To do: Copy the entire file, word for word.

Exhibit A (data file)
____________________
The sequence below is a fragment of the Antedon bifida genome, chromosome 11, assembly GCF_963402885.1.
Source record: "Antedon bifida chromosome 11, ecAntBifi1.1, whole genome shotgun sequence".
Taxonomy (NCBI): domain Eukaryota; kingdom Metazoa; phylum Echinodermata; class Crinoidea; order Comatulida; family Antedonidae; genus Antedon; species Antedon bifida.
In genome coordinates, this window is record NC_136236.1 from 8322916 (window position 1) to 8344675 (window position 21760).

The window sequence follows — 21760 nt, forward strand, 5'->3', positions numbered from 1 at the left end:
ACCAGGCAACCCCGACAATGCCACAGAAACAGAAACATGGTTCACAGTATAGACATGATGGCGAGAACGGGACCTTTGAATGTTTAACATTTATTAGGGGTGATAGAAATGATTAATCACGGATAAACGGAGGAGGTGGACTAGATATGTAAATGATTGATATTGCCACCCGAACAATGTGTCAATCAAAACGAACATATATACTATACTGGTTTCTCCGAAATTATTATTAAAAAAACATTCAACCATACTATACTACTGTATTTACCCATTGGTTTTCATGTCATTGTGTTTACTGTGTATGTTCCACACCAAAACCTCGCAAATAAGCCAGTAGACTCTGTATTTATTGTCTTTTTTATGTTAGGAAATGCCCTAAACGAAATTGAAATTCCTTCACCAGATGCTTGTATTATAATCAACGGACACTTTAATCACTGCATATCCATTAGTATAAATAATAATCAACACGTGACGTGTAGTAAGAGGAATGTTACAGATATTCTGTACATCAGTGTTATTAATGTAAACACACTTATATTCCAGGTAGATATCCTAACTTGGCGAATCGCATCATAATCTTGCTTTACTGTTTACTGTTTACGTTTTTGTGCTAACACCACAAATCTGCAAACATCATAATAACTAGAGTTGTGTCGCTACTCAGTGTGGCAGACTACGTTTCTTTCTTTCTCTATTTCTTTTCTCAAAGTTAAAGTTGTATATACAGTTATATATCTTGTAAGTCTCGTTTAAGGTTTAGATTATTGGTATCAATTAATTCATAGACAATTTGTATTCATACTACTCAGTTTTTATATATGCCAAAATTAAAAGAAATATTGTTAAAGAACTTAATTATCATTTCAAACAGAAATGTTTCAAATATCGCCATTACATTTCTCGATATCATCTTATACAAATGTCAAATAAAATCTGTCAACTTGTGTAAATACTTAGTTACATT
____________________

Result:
The sequence below is a fragment of the Antedon bifida genome, chromosome 11, assembly GCF_963402885.1.
Source record: "Antedon bifida chromosome 11, ecAntBifi1.1, whole genome shotgun sequence".
Taxonomy (NCBI): domain Eukaryota; kingdom Metazoa; phylum Echinodermata; class Crinoidea; order Comatulida; family Antedonidae; genus Antedon; species Antedon bifida.
In genome coordinates, this window is record NC_136236.1 from 8322916 (window position 1) to 8344675 (window position 21760).

The window sequence follows — 21760 nt, forward strand, 5'->3', positions numbered from 1 at the left end:
ACCAGGCAACCCCGACAATGCCACAGAAACAGAAACATGGTTCACAGTATAGACATGATGGCGAGAACGGGACCTTTGAATGTTTAACATTTATTAGGGGTGATAGAAATGATTAATCACGGATAAACGGAGGAGGTGGACTAGATATGTAAATGATTGATATTGCCACCCGAACAATGTGTCAATCAAAACGAACATATATACTATACTGGTTTCTCCGAAATTATTATTAAAAAAACATTCAACCATACTATACTACTGTATTTACCCATTGGTTTTCATGTCATTGTGTTTACTGTGTATGTTCCACACCAAAACCTCGCAAATAAGCCAGTAGACTCTGTATTTATTGTCTTTTTTATGTTAGGAAATGCCCTAAACGAAATTGAAATTCCTTCACCAGATGCTTGTATTATAATCAACGGACACTTTAATCACTGCATATCCATTAGTATAAATAATAATCAACACGTGACGTGTAGTAAGAGGAATGTTACAGATATTCTGTACATCAGTGTTATTAATGTAAACACACTTATATTCCAGGTAGATATCCTAACTTGGCGAATCGCATCATAATCTTGCTTTACTGTTTACTGTTTACGTTTTTGTGCTAACACCACAAATCTGCAAACATCATAATAACTAGAGTTGTGTCGCTACTCAGTGTGGCAGACTACGTTTCTTTCTTTCTCTATTTCTTTTCTCAAAGTTAAAGTTGTATATACAGTTATATATCTTGTAAGTCTCGTTTAAGGTTTAGATTATTGGTATCAATTAATTCATAGACAATTTGTATTCATACTACTCAGTTTTTATATATGCCAAAATTAAAAGAAATATTGTTAAAGAACTTAATTATCATTTCAAACAGAAATGTTTCAAATATCGCCATTACATTTCTCGATATCATCTTATACAAATGTCAAATAAAATCTGTCAACTTGTGTAAATACTTAGTTACATT